Facebook and Instagram locking underaged users' accounts


Facebook and Instagram will be more stringent in ensuring that children under 13 are not signed up for the social media accounts. — AFP

Facebook and Instagram will be more stringent in ensuring that children under 13 are not signed up for the social media accounts. — AFP

Facebook is cracking down on accounts belonging to users under the age of 13.

An account that is reported for any offense will be scrutinised – and if its moderators, at their own discretion, believe that the account belongs to someone under the age limit, it will be locked down.

Previously, Facebook only investigated accounts that were flagged as belonging to an underaged person.

"We do not allow people under 13 to have a Facebook account. If someone is reported to us as being under 13, the reviewer will look at the content on their profile (text and photos) to try to ascertain their age.

"If they believe the person is under 13, the account will be put on a hold and the person will not be able to use Facebook until they provide proof of their age,” said Facebook global policy management vice president Monika Bickert in a post.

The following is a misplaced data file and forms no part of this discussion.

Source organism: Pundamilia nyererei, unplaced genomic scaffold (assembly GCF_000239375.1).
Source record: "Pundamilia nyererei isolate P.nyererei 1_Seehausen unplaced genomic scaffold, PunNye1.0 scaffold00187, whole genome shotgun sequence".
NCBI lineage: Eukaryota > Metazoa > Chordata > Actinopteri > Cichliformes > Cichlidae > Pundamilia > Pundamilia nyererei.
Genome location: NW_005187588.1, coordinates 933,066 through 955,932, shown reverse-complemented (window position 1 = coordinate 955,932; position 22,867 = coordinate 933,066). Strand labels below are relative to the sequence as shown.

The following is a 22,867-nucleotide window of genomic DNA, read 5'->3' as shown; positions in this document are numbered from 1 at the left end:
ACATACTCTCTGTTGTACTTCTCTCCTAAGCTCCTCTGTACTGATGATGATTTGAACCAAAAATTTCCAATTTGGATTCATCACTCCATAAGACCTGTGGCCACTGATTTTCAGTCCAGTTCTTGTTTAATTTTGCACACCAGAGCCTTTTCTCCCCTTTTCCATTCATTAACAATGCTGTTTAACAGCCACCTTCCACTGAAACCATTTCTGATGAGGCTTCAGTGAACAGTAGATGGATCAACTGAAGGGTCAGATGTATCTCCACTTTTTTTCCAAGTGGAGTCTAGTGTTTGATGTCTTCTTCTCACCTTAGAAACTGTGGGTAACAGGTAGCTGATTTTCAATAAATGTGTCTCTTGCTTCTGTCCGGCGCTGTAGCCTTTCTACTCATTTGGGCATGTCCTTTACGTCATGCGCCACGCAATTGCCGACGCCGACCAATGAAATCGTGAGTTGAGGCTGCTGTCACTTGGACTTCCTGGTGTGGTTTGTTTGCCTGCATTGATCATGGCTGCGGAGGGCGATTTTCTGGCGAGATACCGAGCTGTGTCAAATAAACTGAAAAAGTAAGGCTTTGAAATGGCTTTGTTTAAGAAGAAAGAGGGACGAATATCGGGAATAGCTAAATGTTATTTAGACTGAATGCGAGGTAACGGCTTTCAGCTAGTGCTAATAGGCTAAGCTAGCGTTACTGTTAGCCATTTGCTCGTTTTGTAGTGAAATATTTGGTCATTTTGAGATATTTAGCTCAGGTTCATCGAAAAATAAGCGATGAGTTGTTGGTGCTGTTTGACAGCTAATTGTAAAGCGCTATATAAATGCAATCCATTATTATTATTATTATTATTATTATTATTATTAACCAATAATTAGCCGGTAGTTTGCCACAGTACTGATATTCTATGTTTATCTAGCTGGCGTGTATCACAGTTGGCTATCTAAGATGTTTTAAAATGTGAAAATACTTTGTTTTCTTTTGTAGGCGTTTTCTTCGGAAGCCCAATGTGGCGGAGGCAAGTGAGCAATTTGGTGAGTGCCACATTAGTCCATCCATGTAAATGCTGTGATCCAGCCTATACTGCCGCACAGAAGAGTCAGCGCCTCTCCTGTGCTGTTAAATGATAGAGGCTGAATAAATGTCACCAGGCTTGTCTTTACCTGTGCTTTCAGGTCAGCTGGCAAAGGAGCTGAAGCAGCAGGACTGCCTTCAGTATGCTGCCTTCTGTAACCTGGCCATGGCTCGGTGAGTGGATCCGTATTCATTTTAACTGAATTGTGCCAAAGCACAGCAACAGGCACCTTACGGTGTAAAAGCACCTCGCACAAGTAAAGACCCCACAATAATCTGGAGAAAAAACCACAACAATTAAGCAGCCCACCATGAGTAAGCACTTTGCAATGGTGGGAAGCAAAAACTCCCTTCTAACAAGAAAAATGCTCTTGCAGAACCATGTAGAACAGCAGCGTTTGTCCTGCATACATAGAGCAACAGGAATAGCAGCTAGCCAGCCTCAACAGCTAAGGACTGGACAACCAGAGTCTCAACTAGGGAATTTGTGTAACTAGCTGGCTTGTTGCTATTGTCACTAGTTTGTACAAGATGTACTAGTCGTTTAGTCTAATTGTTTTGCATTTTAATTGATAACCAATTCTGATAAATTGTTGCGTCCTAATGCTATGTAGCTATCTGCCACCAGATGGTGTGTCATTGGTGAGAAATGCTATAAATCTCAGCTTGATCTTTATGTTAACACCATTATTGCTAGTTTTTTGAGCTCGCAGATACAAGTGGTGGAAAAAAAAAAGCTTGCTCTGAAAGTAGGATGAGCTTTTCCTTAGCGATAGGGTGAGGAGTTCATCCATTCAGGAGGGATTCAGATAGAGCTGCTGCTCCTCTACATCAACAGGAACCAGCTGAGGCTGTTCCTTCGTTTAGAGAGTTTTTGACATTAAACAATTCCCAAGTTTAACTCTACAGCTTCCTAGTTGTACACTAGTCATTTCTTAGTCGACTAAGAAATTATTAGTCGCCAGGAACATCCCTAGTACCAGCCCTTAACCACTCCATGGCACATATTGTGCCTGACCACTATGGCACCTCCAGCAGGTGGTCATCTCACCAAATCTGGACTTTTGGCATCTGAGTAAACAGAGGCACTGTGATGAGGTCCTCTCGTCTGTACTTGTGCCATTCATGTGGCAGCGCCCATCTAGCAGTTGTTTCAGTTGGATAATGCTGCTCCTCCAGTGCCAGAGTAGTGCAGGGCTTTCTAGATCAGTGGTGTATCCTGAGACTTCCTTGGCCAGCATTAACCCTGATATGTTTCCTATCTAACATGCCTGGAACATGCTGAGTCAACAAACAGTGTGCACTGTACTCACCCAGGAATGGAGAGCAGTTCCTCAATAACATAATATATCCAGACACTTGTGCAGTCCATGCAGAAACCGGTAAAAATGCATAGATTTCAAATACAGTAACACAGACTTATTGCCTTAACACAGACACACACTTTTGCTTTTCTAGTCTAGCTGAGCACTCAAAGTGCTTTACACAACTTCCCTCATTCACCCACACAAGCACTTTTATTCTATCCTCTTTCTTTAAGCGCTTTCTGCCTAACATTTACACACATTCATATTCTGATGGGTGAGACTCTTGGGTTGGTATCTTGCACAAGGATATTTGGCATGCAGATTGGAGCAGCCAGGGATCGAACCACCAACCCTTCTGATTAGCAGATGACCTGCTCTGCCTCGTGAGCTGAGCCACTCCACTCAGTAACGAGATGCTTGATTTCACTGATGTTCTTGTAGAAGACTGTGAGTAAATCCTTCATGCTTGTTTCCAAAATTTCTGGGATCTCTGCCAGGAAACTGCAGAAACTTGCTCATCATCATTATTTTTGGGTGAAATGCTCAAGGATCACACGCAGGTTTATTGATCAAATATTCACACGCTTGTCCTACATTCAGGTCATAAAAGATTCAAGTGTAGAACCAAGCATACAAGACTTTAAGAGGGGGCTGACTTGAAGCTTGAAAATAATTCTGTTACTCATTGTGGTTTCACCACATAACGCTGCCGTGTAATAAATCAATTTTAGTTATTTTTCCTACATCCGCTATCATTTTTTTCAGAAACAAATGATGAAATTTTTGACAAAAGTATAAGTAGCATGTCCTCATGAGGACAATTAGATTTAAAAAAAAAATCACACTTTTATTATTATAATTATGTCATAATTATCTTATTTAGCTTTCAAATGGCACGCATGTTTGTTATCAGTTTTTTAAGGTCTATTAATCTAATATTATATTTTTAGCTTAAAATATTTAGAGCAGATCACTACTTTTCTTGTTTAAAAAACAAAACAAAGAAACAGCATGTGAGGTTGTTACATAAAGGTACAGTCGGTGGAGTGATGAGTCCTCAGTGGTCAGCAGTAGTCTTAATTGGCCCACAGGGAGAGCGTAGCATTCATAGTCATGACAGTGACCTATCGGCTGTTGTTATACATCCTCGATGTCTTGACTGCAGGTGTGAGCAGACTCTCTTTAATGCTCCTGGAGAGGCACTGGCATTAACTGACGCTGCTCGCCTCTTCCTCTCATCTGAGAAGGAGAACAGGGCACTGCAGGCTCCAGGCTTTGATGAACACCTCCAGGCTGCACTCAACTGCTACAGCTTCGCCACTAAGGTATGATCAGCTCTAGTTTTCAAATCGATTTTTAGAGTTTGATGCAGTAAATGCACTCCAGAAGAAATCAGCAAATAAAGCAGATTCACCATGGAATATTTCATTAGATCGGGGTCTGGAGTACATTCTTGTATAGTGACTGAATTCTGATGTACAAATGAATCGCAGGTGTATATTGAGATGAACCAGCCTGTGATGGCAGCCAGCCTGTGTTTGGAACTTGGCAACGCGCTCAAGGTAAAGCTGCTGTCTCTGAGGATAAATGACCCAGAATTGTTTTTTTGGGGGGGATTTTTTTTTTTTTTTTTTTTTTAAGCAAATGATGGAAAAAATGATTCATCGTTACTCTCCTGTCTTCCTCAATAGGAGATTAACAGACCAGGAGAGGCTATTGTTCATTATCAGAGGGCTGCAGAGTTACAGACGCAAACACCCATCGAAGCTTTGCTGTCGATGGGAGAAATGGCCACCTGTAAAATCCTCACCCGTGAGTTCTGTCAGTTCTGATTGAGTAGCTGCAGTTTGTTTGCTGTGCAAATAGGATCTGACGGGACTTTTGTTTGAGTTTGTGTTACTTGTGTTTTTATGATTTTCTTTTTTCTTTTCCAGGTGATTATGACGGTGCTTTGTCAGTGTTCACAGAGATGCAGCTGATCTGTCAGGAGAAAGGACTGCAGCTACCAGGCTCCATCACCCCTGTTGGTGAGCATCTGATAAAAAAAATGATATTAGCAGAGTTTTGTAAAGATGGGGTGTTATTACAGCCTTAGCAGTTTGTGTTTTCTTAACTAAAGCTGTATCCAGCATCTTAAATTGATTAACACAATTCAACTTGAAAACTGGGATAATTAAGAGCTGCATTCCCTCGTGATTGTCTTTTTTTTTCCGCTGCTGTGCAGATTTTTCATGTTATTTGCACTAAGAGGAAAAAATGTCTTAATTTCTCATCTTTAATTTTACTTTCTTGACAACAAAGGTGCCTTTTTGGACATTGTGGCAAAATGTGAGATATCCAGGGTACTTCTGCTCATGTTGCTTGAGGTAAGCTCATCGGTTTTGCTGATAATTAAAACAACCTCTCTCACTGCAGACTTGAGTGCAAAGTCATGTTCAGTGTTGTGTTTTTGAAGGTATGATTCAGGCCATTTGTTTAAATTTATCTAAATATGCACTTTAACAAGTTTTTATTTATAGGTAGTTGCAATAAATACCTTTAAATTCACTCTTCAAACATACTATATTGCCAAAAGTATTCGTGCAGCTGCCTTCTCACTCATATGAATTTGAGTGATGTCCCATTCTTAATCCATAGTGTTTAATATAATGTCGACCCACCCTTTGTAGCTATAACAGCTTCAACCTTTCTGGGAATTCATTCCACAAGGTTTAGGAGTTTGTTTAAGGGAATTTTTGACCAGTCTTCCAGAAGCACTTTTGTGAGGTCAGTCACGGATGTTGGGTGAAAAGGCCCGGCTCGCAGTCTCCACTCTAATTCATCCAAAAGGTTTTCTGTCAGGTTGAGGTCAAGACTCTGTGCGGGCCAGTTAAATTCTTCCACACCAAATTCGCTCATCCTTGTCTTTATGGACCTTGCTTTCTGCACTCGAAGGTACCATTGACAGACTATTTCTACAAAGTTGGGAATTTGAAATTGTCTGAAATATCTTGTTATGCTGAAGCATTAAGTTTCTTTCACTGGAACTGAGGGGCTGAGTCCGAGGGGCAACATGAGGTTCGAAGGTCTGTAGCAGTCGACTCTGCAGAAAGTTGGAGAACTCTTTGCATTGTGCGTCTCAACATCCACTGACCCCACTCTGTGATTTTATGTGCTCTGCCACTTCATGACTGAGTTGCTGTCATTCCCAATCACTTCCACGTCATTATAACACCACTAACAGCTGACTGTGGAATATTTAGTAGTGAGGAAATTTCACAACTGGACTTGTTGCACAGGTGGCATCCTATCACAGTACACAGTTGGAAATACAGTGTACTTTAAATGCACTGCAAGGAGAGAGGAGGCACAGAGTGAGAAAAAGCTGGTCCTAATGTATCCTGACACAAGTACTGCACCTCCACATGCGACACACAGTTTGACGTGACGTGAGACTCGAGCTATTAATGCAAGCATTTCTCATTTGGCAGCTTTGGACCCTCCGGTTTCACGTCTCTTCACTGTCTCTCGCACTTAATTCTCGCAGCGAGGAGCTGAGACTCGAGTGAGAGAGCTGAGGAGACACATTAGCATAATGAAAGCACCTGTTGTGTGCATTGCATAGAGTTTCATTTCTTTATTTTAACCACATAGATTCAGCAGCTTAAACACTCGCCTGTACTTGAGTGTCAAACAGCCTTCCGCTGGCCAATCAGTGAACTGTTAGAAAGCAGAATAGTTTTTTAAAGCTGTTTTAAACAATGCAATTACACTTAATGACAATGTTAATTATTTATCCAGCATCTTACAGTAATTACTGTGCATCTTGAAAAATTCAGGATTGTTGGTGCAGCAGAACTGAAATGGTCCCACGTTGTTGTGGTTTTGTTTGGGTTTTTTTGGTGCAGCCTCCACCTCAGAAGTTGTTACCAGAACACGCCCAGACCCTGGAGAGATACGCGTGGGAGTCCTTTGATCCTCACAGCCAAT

According to TechCrunch, the change is in response to an undercover documentary report by the UK's Channel 4 and Firecrest Films in which a journalist enlisted as a Facebook content reviewer at a third-party firm in Dublin, Ireland. The report states that a reviewer at the firm claimed that they were instructed to ignore users who were underaged.

"We have to have an admission that the person is underage. If not, we just like pretend that we are blind and that we don’t know what underage looks like," the article quoted the reviewer as saying.

TechCrunch adds that it believes Facebook will not actively hunt for underage users, but instead will stop ignoring those it comes across.

"We take these mistakes incredibly seriously and are grateful to the journalists who brought them to our attention. We have been investigating exactly what happened so we can prevent these issues from happening again.

"For example, we immediately required all trainers in Dublin to do a re-training session – and are preparing to do the same globally. We also reviewed the policy questions and enforcement actions that the reporter raised and fixed the mistakes we found," added Bickert. 

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